Hitoshi Kitada (firstname.lastname@example.org)
Mon, 30 Aug 1999 21:47:58 +0900
Dear Bill and All,
Bill <WDEshleman@aol.com> wrote:
> There are so many possible reasons for the state
> of the world today that I thought that it might be
> informative to see some what the Tao Te Ching
> has to say. The part concerning knowledge is
> kind of scary...
Yes, what Tao Te Ching recognized about the knowledge is correct and for those
who have never thought of it as this, it is scary. Knowledge is the ability
that the governments/controllers of the society want to keep secret from their
people. What Paul met is the same as this. The established knowledge should
not be touched anymore according to the establishment. Because if it is
touched and changed, the established authorities would lose their power of
controls. The present knowledge is just the social source of their power. As
Matti has ever written, Nobelists want to keep their social/economic
advantages they got from the prizes. Here is no need for the truth. Just their
social position is their goal. Matti's theory cannot be accepted by them
because they lose their benefits which their fame produced if he accepted
There is no difficulty in Tao's words that Bill quotes. Just read them quietly
to its depth.
> TAO TE CHING on Many-Worlds
> 1. "...the sage, in the exercise of his government, empties the peoples'
> minds, fills their bellies, weakens their wills, strengthens their bones. He
> constantly tries to keep them without knowledge and without desire, and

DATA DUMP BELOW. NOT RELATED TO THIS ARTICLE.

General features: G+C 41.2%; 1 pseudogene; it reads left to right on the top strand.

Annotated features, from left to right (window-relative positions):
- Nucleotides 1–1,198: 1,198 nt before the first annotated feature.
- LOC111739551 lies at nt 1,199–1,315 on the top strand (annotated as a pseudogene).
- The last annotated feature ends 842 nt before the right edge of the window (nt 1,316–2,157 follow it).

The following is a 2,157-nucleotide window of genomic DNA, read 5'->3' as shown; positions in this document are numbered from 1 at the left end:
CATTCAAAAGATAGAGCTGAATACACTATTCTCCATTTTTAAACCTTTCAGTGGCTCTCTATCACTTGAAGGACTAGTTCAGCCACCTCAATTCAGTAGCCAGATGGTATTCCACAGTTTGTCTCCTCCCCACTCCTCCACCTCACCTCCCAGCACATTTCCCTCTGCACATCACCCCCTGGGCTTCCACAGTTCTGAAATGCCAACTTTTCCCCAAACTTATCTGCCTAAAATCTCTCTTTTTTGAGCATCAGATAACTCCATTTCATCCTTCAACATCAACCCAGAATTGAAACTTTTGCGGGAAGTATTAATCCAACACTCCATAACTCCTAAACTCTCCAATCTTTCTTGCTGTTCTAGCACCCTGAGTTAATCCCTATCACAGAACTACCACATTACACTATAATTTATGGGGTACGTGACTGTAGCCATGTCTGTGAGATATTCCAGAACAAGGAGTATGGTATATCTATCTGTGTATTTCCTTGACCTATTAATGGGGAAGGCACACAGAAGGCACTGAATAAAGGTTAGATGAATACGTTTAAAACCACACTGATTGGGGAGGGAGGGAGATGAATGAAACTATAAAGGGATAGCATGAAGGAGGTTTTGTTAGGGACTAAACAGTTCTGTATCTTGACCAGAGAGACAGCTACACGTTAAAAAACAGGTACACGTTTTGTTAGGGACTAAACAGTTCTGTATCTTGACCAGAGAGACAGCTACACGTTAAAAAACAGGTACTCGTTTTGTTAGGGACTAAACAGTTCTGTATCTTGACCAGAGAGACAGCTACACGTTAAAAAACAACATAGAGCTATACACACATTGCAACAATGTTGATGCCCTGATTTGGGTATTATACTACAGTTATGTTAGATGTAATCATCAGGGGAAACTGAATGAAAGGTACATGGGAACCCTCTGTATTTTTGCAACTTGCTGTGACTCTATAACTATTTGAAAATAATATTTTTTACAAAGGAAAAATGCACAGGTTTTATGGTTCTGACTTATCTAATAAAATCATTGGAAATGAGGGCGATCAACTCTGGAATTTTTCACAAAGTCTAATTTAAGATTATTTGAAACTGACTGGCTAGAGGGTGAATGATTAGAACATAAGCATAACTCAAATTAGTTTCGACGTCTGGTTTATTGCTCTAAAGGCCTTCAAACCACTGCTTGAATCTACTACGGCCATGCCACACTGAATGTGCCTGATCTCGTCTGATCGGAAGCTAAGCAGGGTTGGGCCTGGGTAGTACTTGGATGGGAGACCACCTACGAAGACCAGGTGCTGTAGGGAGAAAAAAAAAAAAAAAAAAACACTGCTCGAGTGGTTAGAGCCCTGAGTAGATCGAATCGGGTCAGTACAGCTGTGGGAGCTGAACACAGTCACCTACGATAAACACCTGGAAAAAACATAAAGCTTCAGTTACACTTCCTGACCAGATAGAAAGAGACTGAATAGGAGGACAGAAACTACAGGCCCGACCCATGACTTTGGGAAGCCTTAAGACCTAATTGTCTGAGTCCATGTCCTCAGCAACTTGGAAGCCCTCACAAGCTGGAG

> there are those who have knowledge, to keep them from presuming to act on
> Where there is this abstinence from action, good order is universal."
> 2. "There is no guilt greater than to sanction ambition, no calamity greater
> than to be discontented with one's lot, no fault greater than the wish to be
> getting. Therefore the sufficiency of contentment is an enduring and
> unchanging sufficiency."
> 3. "To those who are good to me, I am good; and to those who are not good to
> me, I am also good, and thus all get to be good. To those who are sincere
> with me, I am sincere; and to those who are not sincere with me, I am also
> sincere, and thus all get to be sincere. The sage does not accumulate for
> himself. The more that he expends for others, the more does he possess of
> own; the more that he gives to others, the more does he have himself."
> Perhaps Hitoshi can clarify this position on epistemology.
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